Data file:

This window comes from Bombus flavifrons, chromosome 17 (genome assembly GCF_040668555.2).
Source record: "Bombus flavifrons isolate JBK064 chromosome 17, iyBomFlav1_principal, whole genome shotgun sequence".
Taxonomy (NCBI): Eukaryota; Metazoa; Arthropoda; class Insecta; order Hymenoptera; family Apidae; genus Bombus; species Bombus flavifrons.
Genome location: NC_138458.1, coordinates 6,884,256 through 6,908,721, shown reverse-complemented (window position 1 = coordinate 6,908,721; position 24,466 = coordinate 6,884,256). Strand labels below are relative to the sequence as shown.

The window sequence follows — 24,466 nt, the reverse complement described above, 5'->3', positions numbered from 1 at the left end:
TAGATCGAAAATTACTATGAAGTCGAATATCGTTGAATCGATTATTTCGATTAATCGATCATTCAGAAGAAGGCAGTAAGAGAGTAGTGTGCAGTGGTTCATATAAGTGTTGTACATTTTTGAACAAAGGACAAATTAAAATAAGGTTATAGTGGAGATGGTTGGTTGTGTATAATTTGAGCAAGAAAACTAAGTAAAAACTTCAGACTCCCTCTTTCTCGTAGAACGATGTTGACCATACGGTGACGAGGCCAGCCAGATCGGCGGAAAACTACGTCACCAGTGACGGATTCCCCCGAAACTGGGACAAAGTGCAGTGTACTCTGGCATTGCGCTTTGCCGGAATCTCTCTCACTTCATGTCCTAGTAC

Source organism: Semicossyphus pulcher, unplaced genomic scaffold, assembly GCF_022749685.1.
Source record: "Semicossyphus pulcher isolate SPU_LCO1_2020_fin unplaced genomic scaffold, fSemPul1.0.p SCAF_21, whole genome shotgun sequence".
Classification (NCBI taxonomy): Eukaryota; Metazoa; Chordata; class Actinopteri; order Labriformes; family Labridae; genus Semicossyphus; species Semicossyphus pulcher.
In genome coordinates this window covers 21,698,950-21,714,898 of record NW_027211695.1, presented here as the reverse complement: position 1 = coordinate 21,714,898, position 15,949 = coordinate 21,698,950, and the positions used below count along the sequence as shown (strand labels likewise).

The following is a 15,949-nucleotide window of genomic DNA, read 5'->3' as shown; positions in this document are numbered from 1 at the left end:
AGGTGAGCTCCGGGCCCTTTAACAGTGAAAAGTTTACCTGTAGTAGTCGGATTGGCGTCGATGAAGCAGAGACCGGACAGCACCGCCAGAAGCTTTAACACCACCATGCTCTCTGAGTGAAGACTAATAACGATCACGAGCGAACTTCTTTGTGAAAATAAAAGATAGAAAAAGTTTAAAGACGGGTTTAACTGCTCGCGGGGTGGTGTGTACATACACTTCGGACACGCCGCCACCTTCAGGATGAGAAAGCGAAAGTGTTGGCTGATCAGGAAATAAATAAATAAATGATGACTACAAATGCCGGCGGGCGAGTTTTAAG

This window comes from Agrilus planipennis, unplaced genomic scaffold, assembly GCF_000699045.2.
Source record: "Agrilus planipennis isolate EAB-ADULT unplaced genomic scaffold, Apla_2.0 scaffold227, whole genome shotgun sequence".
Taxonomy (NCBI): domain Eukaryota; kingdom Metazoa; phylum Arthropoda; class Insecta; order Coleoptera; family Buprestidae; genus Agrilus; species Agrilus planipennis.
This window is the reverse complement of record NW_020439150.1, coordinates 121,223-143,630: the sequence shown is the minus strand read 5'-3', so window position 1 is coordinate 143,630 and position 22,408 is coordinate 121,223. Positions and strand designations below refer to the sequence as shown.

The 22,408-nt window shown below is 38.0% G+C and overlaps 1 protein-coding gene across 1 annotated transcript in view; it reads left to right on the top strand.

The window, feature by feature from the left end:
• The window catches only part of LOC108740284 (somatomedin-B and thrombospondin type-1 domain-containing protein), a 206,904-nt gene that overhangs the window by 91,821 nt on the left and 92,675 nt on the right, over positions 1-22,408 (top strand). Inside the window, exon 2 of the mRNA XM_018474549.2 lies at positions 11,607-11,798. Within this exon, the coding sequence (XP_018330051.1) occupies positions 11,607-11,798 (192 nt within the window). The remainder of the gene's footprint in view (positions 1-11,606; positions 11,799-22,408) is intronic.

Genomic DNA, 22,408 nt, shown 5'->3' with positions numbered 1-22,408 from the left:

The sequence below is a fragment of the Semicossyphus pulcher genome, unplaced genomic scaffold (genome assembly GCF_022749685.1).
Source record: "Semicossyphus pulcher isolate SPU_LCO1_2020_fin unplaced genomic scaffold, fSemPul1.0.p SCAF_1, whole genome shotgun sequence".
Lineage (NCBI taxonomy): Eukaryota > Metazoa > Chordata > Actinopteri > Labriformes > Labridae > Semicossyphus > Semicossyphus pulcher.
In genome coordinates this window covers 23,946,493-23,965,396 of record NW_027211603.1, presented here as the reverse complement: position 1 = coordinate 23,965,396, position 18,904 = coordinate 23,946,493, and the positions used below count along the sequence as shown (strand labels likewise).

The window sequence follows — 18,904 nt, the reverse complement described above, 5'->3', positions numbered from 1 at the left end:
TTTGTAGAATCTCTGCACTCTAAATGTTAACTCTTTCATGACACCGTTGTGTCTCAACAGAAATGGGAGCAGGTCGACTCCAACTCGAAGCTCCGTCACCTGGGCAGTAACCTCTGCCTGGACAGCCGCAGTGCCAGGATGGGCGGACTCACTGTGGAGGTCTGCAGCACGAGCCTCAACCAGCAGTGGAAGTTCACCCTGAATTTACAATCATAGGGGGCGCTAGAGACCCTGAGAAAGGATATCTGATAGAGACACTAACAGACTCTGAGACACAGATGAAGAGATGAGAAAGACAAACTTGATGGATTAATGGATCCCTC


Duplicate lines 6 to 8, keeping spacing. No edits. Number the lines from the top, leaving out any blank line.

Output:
TAGATCGAAAATTACTATGAAGTCGAATATCGTTGAATCGATTATTTCGATTAATCGATCATTCAGAAGAAGGCAGTAAGAGAGTAGTGTGCAGTGGTTCATATAAGTGTTGTACATTTTTGAACAAAGGACAAATTAAAATAAGGTTATAGTGGAGATGGTTGGTTGTGTATAATTTGAGCAAGAAAACTAAGTAAAAACTTCAGACTCCCTCTTTCTCGTAGAACGATGTTGACCATACGGTGACGAGGCCAGCCAGATCGGCGGAAAACTACGTCACCAGTGACGGATTCCCCCGAAACTGGGACAAAGTGCAGTGTACTCTGGCATTGCGCTTTGCCGGAATCTCTCTCACTTCATGTCCTAGTAC

Source organism: Semicossyphus pulcher, unplaced genomic scaffold, assembly GCF_022749685.1.
Source record: "Semicossyphus pulcher isolate SPU_LCO1_2020_fin unplaced genomic scaffold, fSemPul1.0.p SCAF_21, whole genome shotgun sequence".